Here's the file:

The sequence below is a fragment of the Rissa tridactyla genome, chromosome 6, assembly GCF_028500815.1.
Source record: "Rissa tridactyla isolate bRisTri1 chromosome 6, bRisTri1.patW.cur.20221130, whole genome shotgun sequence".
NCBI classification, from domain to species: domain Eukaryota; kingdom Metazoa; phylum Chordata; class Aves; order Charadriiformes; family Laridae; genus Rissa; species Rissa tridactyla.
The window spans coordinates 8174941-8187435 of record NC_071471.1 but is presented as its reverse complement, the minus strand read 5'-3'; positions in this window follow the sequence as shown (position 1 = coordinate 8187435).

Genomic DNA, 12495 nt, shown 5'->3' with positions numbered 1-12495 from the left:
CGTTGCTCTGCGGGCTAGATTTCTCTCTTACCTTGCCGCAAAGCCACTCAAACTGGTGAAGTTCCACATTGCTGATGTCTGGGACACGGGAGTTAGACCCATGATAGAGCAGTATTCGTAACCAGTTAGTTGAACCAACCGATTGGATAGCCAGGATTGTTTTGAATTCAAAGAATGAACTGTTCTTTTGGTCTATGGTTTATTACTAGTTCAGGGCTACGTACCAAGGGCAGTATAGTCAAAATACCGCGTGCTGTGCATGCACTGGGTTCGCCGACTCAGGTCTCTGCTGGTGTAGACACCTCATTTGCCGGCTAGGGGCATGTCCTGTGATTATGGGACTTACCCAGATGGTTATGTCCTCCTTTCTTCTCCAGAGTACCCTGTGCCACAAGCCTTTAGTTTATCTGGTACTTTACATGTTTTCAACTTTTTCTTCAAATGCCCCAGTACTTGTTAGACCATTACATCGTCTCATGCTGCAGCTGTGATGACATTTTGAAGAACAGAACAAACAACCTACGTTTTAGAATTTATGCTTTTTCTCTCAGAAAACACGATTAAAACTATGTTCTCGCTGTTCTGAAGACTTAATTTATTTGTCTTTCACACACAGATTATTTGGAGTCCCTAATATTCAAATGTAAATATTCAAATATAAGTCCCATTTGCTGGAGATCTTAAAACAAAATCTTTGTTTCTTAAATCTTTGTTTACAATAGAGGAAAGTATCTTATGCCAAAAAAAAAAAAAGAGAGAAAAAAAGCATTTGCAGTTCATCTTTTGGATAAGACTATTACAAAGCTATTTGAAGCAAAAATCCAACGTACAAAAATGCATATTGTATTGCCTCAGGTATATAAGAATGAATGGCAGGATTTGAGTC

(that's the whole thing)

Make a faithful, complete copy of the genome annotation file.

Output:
The sequence below is a fragment of the Rissa tridactyla genome, chromosome 6, assembly GCF_028500815.1.
Source record: "Rissa tridactyla isolate bRisTri1 chromosome 6, bRisTri1.patW.cur.20221130, whole genome shotgun sequence".
NCBI classification, from domain to species: domain Eukaryota; kingdom Metazoa; phylum Chordata; class Aves; order Charadriiformes; family Laridae; genus Rissa; species Rissa tridactyla.
The window spans coordinates 8174941-8187435 of record NC_071471.1 but is presented as its reverse complement, the minus strand read 5'-3'; positions in this window follow the sequence as shown (position 1 = coordinate 8187435).

Genomic DNA, 12495 nt, shown 5'->3' with positions numbered 1-12495 from the left:
CGTTGCTCTGCGGGCTAGATTTCTCTCTTACCTTGCCGCAAAGCCACTCAAACTGGTGAAGTTCCACATTGCTGATGTCTGGGACACGGGAGTTAGACCCATGATAGAGCAGTATTCGTAACCAGTTAGTTGAACCAACCGATTGGATAGCCAGGATTGTTTTGAATTCAAAGAATGAACTGTTCTTTTGGTCTATGGTTTATTACTAGTTCAGGGCTACGTACCAAGGGCAGTATAGTCAAAATACCGCGTGCTGTGCATGCACTGGGTTCGCCGACTCAGGTCTCTGCTGGTGTAGACACCTCATTTGCCGGCTAGGGGCATGTCCTGTGATTATGGGACTTACCCAGATGGTTATGTCCTCCTTTCTTCTCCAGAGTACCCTGTGCCACAAGCCTTTAGTTTATCTGGTACTTTACATGTTTTCAACTTTTTCTTCAAATGCCCCAGTACTTGTTAGACCATTACATCGTCTCATGCTGCAGCTGTGATGACATTTTGAAGAACAGAACAAACAACCTACGTTTTAGAATTTATGCTTTTTCTCTCAGAAAACACGATTAAAACTATGTTCTCGCTGTTCTGAAGACTTAATTTATTTGTCTTTCACACACAGATTATTTGGAGTCCCTAATATTCAAATGTAAATATTCAAATATAAGTCCCATTTGCTGGAGATCTTAAAACAAAATCTTTGTTTCTTAAATCTTTGTTTACAATAGAGGAAAGTATCTTATGCCAAAAAAAAAAAAAGAGAGAAAAAAAGCATTTGCAGTTCATCTTTTGGATAAGACTATTACAAAGCTATTTGAAGCAAAAATCCAACGTACAAAAATGCATATTGTATTGCCTCAGGTATATAAGAATGAATGGCAGGATTTGAGTC